Another day, another set of exasperated shareholders air their grievances over allegations of boardroom fat-cattery. This time Aviva was in the firing line, whose AGM today turned out to be rather more boisterous than is usual in the sensible world of insurance. Half of the votes cast by shareholders were against Aviva's pay proposals, even after last minute adjustments earlier this week.
Aviva boss Andrew Moss had decided that discretion is the better part of valour and turned down a rise of 4.6% on Monday. The rise would have tipped his basic salary over the potentially-inflammatory £1m mark (although he received a total of almost £3m last year with perks included), so it may well have been a sensible move not to wave this particular red flag in front of investors just now.
The firm promised to ‘review’ pay policies, although what exactly such a commitment amounts to is open to question. Shareholder ire seems to be directed at least as much at the unchanged £2.5m to be paid to Trevor Matthews, brought in to run Aviva’s UK business last year, as it is against chief exec Moss.
Of course after recent ‘no’ votes by significant numbers of shareholders in other organisations - Barclays and Citigroup to name but two - pay is suddenly front of mind for investors everywhere.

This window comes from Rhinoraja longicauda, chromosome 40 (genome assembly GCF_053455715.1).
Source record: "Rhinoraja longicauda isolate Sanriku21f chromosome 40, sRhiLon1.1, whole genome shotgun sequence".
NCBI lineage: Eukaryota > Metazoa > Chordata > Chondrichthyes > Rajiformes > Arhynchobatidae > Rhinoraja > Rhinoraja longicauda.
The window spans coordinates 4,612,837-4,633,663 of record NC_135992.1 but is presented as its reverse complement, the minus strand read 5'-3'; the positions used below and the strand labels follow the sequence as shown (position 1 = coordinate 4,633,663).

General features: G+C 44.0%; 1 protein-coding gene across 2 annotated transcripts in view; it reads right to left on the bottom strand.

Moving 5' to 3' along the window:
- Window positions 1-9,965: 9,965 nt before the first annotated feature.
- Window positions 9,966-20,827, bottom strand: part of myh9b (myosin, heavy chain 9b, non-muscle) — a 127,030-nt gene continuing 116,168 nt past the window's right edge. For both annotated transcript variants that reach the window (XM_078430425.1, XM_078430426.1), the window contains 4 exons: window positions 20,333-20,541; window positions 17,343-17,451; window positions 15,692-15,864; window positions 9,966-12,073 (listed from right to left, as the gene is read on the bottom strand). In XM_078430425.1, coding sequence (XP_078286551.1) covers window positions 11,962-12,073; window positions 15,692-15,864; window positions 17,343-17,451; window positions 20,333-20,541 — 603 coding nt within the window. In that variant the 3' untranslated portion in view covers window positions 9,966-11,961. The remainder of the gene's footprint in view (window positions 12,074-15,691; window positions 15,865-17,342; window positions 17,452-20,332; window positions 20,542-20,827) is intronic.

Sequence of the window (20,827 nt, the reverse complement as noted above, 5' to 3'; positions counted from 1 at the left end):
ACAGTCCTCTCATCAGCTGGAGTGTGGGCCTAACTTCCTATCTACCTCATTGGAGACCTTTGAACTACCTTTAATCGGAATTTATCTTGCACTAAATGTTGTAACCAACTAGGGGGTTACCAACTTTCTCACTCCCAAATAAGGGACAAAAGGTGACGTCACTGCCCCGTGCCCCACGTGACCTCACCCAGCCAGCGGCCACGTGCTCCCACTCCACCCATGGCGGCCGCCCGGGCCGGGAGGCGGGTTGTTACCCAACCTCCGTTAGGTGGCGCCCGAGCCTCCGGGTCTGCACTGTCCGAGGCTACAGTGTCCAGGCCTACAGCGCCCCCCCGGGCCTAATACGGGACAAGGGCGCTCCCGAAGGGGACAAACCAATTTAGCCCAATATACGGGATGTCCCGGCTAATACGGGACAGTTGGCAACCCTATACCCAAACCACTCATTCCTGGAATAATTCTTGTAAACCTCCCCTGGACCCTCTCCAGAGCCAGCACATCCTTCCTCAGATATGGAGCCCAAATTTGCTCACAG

And although the sums involved here would not impress the average bank boss, there are good reasons for Aviva’s backers to be getting the hump. Full-year results for 2011 showed pre-tax profits slumping to £87m, compared with £2.4bn in 2010, as the eurozone crisis hampered sales. Its share price has also dropped 30% over the last year, and it has reportedly called in Goldman Sachs to advise on the possible sale of its US business: a deal which would mean an exit from one of Aviva’s core markets.
Of course, pay revolts are embarrassing rather than fatal, but this is the biggest shareholder revolt so far. It has no doubt come as a shock and will probably send them back to the drawing board.